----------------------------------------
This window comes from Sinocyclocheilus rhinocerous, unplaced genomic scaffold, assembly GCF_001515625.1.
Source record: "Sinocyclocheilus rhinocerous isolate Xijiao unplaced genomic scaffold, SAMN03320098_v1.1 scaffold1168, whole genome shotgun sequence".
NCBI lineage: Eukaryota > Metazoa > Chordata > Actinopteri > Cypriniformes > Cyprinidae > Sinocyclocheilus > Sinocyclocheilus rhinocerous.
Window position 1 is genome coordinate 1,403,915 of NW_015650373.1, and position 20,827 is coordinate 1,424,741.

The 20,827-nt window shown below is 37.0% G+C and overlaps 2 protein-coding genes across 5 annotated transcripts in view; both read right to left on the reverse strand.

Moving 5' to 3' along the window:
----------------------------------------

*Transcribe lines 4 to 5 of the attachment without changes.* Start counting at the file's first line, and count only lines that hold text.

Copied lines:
Window position 1 is genome coordinate 1,403,915 of NW_015650373.1, and position 20,827 is coordinate 1,424,741.

The 20,827-nt window shown below is 37.0% G+C and overlaps 2 protein-coding genes across 5 annotated transcripts in view; both read right to left on the reverse strand.